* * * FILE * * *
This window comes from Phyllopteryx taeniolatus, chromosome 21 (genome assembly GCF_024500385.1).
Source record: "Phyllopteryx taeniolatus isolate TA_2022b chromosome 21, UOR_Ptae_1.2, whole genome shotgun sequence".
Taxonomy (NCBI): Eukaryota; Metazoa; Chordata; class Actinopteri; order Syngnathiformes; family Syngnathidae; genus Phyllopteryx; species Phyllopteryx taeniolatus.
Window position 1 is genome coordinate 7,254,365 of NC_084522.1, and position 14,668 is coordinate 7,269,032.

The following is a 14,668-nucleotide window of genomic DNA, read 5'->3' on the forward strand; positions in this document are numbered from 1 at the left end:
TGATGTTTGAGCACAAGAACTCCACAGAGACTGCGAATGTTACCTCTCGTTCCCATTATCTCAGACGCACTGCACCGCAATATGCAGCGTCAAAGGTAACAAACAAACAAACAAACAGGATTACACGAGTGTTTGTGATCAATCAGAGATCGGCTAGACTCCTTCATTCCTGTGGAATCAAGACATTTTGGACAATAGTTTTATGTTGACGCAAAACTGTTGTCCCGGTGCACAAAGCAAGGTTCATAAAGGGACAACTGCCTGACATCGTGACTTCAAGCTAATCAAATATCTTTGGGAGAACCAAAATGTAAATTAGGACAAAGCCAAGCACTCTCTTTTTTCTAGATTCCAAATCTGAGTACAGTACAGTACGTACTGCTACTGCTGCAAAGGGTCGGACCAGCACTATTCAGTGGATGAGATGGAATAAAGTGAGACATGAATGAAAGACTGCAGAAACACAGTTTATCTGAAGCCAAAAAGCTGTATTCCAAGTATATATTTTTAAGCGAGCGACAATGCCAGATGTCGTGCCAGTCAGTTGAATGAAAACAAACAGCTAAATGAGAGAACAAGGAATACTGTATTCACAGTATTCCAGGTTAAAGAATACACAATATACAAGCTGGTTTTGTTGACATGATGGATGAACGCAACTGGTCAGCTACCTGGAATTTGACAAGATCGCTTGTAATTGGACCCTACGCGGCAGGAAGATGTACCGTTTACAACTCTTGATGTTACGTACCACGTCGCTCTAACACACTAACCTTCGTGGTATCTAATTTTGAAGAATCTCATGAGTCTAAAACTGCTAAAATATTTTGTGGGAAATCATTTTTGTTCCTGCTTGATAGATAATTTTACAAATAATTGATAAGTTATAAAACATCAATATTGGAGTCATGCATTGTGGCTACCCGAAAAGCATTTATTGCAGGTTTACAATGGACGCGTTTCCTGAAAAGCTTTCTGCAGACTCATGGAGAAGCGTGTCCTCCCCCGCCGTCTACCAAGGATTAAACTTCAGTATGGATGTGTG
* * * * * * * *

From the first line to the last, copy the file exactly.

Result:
This window comes from Phyllopteryx taeniolatus, chromosome 21 (genome assembly GCF_024500385.1).
Source record: "Phyllopteryx taeniolatus isolate TA_2022b chromosome 21, UOR_Ptae_1.2, whole genome shotgun sequence".
Taxonomy (NCBI): Eukaryota; Metazoa; Chordata; class Actinopteri; order Syngnathiformes; family Syngnathidae; genus Phyllopteryx; species Phyllopteryx taeniolatus.
Window position 1 is genome coordinate 7,254,365 of NC_084522.1, and position 14,668 is coordinate 7,269,032.

The following is a 14,668-nucleotide window of genomic DNA, read 5'->3' on the forward strand; positions in this document are numbered from 1 at the left end:
TGATGTTTGAGCACAAGAACTCCACAGAGACTGCGAATGTTACCTCTCGTTCCCATTATCTCAGACGCACTGCACCGCAATATGCAGCGTCAAAGGTAACAAACAAACAAACAAACAGGATTACACGAGTGTTTGTGATCAATCAGAGATCGGCTAGACTCCTTCATTCCTGTGGAATCAAGACATTTTGGACAATAGTTTTATGTTGACGCAAAACTGTTGTCCCGGTGCACAAAGCAAGGTTCATAAAGGGACAACTGCCTGACATCGTGACTTCAAGCTAATCAAATATCTTTGGGAGAACCAAAATGTAAATTAGGACAAAGCCAAGCACTCTCTTTTTTCTAGATTCCAAATCTGAGTACAGTACAGTACGTACTGCTACTGCTGCAAAGGGTCGGACCAGCACTATTCAGTGGATGAGATGGAATAAAGTGAGACATGAATGAAAGACTGCAGAAACACAGTTTATCTGAAGCCAAAAAGCTGTATTCCAAGTATATATTTTTAAGCGAGCGACAATGCCAGATGTCGTGCCAGTCAGTTGAATGAAAACAAACAGCTAAATGAGAGAACAAGGAATACTGTATTCACAGTATTCCAGGTTAAAGAATACACAATATACAAGCTGGTTTTGTTGACATGATGGATGAACGCAACTGGTCAGCTACCTGGAATTTGACAAGATCGCTTGTAATTGGACCCTACGCGGCAGGAAGATGTACCGTTTACAACTCTTGATGTTACGTACCACGTCGCTCTAACACACTAACCTTCGTGGTATCTAATTTTGAAGAATCTCATGAGTCTAAAACTGCTAAAATATTTTGTGGGAAATCATTTTTGTTCCTGCTTGATAGATAATTTTACAAATAATTGATAAGTTATAAAACATCAATATTGGAGTCATGCATTGTGGCTACCCGAAAAGCATTTATTGCAGGTTTACAATGGACGCGTTTCCTGAAAAGCTTTCTGCAGACTCATGGAGAAGCGTGTCCTCCCCCGCCGTCTACCAAGGATTAAACTTCAGTATGGATGTGTG